The most useful extensions to me in this case are the Markdown All in One and markdownlint extensions. Markdown All in One gives you a lot of great features to make editing Markdown a bit faster. For example, you can quickly generate a table of contents for your document from the Command Palette. If hit enter when you’re working with a list, it automatically adds a hyphen to the next new line and it even works if you’re writing a list of todo items.

Typing the syntax for links is quite tedious. Markdown All in One really simplifies this. If you have a URL on your clipboard, just highlight the text you want to make a link and paste the URL. The extension automatically adds the square brackets and parentheses in the right place along with the URL.

The other extension that I’ve found to be incredibly useful is markdownlint. This will check your Markdown for style errors and provide instructions on how to fix. Take a look at the extension documentation for a list of the rules it applies when checking your Markdown.

If you find yourself working with any of the languages/frameworks covered in the video I’d really recommend taking a look at the relevant sections.

Command Palette

Before watching the video I never really paid much attention to the Command Palette. But after watching the video I will definitely try to use it more and see if it can make me a bit more efficient using VS Code. If you’ve never really used the Command Palette before, watch the VS Code’s #1 Essential Tool: The Command Palette section of the video to learn more about it.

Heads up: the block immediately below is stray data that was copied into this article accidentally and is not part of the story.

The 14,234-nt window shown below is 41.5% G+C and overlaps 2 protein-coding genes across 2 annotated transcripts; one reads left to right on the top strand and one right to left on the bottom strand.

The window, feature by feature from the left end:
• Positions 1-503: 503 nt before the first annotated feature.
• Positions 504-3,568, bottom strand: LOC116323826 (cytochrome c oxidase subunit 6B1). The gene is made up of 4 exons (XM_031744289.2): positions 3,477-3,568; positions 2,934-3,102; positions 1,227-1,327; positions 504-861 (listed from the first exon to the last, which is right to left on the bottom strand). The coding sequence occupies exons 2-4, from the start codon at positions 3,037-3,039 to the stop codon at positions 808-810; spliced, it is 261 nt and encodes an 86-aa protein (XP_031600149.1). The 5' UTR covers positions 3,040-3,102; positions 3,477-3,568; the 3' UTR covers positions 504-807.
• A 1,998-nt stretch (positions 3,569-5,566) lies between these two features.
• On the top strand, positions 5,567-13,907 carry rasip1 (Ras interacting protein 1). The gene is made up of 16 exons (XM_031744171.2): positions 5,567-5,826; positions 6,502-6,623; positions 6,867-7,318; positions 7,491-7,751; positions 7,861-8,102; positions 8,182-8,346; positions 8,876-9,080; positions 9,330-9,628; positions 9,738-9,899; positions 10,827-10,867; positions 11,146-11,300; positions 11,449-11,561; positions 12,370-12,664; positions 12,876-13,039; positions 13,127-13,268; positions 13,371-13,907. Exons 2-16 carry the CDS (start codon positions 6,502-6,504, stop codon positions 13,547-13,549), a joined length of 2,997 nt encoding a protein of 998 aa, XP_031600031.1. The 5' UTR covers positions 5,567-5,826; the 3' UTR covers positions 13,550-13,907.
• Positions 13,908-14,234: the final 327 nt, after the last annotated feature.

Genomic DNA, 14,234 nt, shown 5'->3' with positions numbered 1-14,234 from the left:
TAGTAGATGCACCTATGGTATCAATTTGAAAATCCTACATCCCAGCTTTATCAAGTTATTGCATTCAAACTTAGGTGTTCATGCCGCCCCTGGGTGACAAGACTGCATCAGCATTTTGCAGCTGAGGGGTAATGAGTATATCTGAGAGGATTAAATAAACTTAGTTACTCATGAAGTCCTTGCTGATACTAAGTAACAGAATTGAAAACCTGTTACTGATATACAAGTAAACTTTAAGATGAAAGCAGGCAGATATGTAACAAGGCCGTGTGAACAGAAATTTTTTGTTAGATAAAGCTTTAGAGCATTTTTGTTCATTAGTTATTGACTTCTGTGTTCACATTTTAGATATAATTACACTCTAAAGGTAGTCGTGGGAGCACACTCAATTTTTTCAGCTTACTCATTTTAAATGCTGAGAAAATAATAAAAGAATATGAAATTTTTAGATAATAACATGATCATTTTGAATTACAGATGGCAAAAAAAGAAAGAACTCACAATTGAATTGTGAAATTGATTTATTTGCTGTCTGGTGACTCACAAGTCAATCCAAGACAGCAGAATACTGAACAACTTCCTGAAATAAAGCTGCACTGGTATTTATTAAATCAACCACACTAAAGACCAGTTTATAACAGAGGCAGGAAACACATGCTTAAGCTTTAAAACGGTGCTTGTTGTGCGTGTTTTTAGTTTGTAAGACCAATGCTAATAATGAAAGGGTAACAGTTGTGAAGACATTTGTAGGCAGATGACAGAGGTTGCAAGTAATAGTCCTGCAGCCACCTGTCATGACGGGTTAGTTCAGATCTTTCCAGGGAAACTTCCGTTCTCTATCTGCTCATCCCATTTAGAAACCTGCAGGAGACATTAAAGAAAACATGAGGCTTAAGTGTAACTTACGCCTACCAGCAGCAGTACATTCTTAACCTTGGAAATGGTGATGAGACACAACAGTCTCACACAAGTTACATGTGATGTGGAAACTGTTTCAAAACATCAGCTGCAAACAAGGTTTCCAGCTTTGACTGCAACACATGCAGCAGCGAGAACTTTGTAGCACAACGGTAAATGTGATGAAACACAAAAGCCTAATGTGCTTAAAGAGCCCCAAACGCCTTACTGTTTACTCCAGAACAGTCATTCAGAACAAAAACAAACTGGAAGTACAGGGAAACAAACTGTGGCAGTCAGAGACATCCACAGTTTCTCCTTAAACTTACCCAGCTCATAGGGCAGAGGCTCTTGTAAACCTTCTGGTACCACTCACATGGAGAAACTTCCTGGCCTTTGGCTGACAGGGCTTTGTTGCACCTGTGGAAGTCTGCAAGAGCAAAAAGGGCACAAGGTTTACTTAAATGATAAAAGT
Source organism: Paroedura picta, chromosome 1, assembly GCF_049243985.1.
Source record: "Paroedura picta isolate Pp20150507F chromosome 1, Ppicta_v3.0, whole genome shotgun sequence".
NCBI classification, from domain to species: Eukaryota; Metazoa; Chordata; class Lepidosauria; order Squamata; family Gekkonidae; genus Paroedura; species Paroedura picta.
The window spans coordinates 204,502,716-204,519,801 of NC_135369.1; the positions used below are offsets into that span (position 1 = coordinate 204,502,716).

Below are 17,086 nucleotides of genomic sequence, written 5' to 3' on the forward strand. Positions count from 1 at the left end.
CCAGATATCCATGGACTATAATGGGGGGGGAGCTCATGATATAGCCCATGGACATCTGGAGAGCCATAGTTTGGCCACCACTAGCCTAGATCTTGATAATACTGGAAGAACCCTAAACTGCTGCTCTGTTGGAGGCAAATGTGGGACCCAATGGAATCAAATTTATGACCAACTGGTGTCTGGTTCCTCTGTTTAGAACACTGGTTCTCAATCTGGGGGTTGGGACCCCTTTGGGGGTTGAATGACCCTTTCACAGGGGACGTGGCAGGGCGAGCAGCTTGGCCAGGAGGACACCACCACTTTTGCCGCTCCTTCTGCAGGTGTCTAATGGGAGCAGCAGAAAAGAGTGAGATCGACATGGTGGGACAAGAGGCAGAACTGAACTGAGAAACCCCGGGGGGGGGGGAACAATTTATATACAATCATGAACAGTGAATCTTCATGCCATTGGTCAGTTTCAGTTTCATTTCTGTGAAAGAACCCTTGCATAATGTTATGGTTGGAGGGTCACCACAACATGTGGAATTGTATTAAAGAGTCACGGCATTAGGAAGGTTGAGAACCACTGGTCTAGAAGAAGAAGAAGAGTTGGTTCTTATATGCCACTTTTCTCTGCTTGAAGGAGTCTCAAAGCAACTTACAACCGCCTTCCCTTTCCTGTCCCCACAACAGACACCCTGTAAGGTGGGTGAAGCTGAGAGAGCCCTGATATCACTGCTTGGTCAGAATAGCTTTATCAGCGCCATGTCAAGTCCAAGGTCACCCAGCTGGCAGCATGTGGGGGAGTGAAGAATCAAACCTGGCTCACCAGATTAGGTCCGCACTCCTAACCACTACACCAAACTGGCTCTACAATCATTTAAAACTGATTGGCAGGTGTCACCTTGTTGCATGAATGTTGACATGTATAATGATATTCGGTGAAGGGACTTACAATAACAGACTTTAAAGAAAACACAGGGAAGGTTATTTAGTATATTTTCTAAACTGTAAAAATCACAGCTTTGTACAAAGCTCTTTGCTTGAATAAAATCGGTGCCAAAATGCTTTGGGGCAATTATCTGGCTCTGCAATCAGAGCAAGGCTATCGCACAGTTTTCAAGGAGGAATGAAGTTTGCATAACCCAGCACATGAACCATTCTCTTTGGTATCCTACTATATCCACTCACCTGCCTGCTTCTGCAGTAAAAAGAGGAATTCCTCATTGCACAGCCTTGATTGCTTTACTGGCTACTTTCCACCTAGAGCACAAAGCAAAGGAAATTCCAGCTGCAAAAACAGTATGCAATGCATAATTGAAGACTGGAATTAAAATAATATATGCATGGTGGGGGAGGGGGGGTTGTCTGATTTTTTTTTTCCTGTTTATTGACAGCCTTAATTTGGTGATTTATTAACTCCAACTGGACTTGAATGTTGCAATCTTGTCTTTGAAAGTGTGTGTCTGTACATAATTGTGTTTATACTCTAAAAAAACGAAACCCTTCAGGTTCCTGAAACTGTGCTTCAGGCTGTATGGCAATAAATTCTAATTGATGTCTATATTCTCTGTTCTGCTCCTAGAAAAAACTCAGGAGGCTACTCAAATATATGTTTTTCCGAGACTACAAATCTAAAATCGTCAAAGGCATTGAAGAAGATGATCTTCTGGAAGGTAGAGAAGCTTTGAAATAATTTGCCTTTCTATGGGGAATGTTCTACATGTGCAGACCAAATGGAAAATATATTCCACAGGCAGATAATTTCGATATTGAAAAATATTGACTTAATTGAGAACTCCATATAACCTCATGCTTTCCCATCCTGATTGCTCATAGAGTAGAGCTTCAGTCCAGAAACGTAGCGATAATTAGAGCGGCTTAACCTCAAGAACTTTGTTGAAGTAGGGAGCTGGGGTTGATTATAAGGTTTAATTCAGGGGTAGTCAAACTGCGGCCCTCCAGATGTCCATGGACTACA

I really think it’ll be most useful in cases where I’ve forgotten the keyboard shortcut for something (or if a shortcut doesn’t even exist), and the Command Palette can save me time trying to navigate through menus to get to what I need. One area in particular where I’ve found it useful switching the language mode of a new file. By default when you create a new file in VS Code it’s a plain text file. If you want to quickly switch this to a different language you can open the Command Palette, select Change Language Mode, and choose the language you want to start working in.


VS Code is highly customisable. If there’s any aspect of it that’s not working for you, there’s almost certainly a setting you can change to alter its behaviour and make it more to your liking.

In the video there isn’t just one section dedicated to useful settings, rather they’re covered in various sections throughout.

Some of the settings that I’ve found useful are Font Family, Font Size, and Line Height for controlling the appearance of the font to make things a bit more comfortable to read.

In the video the combination of Auto Save and Auto Format is mentioned. I’ve found the latter really useful when coupled with the Prettier extension, but I’m yet to get used to Auto Save so have left it off for now.


I’ll admit that when I first watched the sections on themes, icon packs and fonts, I thought it was all a bit vain. But as I looked more into it I started to see that some themes and fonts and just more comfortable to look at for longer periods. Some icon packs make things more easily recognisable too. If you’ve got the time it might be worth taking a look at a few different fonts and themes and experimenting to see what works well for you.

If you do want to start looking for different fonts, the Coding Fonts website from CSS Tricks is a great place to start. It contains a large selection of monospace fonts which are great for coding.

Wrapping Up

I really enjoyed watching the tutorial and learned loads of things I didn’t already know about VS Code and I hope you will too.